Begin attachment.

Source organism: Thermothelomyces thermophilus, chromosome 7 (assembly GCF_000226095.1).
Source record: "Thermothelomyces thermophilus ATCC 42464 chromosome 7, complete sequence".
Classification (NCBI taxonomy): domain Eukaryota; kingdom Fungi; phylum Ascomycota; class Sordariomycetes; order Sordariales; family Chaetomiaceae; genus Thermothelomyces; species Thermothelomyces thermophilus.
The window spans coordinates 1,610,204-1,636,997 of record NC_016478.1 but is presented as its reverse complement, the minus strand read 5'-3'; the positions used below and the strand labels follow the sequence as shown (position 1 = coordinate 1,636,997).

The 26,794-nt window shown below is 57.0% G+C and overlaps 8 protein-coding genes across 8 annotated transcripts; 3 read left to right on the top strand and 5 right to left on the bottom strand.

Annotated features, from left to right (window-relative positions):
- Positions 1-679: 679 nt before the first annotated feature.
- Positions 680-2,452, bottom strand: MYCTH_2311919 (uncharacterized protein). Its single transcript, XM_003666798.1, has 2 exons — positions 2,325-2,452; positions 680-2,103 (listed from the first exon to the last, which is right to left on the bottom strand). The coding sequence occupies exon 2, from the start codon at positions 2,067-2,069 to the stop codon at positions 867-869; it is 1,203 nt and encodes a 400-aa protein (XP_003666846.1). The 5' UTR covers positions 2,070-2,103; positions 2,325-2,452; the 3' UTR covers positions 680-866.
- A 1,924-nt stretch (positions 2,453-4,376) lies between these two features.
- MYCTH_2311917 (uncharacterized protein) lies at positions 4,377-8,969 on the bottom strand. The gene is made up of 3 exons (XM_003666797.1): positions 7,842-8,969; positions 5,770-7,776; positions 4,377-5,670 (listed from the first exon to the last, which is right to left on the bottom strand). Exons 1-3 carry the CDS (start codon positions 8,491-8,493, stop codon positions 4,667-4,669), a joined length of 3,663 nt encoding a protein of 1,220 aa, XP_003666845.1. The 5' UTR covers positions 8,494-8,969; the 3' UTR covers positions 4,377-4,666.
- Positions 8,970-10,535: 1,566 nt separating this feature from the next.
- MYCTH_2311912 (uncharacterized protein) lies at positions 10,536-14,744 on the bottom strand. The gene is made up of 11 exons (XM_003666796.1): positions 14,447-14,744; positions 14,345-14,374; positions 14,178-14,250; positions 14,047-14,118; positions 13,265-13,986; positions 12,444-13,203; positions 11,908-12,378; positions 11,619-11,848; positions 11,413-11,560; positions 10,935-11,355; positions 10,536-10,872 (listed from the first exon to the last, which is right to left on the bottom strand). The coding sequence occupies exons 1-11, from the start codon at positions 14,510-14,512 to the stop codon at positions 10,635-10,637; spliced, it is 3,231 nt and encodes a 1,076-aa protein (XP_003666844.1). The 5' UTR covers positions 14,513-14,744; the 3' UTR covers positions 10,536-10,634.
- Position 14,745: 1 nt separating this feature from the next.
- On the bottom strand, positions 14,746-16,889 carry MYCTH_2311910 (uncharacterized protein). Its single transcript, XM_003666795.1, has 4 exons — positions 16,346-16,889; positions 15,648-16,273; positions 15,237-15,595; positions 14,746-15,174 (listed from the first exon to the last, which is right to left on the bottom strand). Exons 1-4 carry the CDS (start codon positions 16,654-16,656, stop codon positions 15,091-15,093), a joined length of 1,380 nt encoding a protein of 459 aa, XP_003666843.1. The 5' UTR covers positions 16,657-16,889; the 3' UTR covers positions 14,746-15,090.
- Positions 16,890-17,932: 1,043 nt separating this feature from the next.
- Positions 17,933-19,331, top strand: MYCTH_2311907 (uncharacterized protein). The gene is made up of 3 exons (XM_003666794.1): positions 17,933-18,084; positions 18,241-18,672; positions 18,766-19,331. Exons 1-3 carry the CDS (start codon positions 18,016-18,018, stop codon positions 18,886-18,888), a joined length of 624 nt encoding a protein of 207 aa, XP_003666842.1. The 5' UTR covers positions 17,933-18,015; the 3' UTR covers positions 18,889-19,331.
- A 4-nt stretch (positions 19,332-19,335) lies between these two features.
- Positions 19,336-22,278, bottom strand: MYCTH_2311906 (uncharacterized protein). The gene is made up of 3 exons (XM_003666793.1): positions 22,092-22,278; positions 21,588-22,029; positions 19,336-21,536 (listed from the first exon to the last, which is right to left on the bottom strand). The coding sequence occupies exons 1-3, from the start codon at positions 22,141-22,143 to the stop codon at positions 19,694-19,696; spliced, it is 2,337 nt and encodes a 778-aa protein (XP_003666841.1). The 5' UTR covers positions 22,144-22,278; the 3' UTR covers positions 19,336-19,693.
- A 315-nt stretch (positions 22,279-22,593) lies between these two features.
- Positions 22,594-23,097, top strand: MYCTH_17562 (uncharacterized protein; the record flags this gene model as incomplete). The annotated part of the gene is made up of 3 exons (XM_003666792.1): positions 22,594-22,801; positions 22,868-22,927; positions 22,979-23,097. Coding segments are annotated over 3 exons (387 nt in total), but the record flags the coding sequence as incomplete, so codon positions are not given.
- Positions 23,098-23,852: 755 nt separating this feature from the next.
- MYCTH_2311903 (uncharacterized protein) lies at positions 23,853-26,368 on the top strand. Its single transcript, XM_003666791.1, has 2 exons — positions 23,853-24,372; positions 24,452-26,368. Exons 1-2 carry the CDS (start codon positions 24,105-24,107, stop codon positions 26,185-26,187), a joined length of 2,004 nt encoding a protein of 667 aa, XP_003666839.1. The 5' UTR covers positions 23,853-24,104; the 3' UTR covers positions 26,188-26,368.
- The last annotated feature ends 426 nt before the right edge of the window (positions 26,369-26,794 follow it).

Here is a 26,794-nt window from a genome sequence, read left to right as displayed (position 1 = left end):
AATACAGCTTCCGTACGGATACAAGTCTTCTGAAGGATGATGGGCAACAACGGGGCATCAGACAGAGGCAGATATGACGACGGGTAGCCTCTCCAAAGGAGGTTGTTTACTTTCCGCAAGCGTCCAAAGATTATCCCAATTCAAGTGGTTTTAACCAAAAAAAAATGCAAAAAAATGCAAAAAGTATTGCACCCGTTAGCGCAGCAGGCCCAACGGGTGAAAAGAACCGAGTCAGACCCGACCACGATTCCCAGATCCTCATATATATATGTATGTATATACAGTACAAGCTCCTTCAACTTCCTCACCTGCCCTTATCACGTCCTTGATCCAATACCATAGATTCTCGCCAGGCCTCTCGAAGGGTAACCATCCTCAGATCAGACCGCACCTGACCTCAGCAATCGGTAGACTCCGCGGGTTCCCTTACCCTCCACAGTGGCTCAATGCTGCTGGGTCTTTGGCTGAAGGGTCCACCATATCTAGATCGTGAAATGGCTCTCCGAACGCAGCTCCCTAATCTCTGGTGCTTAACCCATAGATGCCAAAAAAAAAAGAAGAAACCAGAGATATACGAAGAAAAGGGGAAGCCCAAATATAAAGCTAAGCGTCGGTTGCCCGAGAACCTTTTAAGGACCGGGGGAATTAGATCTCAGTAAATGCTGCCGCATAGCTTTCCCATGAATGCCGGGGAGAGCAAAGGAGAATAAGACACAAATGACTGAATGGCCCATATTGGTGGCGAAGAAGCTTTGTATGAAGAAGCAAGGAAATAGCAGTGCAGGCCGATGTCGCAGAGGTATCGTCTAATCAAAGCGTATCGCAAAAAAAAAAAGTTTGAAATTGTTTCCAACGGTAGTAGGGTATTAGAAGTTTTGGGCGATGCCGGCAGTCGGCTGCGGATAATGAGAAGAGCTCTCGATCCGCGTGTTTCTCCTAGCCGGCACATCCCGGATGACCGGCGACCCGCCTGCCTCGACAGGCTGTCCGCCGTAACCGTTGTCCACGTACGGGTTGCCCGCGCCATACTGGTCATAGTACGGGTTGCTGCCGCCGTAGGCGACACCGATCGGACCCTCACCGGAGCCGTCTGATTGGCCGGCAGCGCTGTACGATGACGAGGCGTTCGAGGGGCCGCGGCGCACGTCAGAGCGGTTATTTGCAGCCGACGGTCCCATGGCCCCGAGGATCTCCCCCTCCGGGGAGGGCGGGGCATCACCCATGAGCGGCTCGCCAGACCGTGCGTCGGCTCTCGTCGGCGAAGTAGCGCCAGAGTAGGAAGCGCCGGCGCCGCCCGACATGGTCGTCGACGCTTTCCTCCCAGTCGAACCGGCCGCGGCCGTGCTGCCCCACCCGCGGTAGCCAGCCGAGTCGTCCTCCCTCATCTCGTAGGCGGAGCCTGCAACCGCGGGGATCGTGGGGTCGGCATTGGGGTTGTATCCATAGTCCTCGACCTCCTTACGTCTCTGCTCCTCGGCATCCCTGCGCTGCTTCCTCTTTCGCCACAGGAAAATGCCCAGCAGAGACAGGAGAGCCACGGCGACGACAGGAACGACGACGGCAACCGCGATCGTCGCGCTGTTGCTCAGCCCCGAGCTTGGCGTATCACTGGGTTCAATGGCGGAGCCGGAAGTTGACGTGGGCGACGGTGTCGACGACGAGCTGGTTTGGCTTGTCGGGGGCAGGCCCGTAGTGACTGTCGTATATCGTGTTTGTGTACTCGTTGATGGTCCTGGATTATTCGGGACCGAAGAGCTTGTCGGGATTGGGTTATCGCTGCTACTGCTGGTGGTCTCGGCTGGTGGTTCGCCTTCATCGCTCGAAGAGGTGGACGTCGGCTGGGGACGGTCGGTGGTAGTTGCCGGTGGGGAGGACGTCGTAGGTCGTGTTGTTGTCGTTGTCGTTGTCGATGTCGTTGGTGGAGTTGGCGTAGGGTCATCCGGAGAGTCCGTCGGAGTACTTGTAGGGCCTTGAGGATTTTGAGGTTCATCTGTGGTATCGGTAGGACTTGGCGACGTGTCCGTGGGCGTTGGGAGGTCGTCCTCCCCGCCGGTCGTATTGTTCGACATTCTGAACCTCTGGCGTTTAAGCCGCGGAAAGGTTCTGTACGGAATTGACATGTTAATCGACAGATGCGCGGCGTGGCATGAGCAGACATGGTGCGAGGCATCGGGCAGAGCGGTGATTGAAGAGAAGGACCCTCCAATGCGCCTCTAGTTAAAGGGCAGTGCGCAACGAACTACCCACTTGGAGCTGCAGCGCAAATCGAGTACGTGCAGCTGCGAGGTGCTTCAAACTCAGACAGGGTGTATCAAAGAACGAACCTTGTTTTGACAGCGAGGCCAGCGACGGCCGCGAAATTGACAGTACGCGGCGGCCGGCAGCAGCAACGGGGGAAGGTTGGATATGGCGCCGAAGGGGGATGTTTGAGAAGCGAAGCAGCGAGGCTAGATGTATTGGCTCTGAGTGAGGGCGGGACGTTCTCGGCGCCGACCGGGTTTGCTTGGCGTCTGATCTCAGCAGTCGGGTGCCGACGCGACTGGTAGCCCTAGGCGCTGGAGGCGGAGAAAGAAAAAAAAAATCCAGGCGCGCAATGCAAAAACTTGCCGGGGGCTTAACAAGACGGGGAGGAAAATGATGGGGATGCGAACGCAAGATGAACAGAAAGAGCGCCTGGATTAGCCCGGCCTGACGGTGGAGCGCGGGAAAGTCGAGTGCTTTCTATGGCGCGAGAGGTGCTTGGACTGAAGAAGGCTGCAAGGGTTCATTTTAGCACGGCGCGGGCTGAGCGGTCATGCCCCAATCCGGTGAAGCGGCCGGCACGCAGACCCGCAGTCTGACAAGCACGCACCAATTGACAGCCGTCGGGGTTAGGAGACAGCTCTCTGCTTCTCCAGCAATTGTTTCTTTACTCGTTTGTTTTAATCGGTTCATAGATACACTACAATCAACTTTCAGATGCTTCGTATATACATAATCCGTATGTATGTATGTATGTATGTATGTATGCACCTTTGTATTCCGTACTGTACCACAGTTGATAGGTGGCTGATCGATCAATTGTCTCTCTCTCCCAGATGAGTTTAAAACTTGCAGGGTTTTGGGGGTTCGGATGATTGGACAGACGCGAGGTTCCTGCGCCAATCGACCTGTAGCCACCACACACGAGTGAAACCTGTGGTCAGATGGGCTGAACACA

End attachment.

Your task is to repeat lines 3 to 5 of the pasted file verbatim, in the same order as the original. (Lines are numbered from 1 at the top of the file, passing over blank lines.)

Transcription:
Classification (NCBI taxonomy): domain Eukaryota; kingdom Fungi; phylum Ascomycota; class Sordariomycetes; order Sordariales; family Chaetomiaceae; genus Thermothelomyces; species Thermothelomyces thermophilus.
The window spans coordinates 1,610,204-1,636,997 of record NC_016478.1 but is presented as its reverse complement, the minus strand read 5'-3'; the positions used below and the strand labels follow the sequence as shown (position 1 = coordinate 1,636,997).

The 26,794-nt window shown below is 57.0% G+C and overlaps 8 protein-coding genes across 8 annotated transcripts; 3 read left to right on the top strand and 5 right to left on the bottom strand.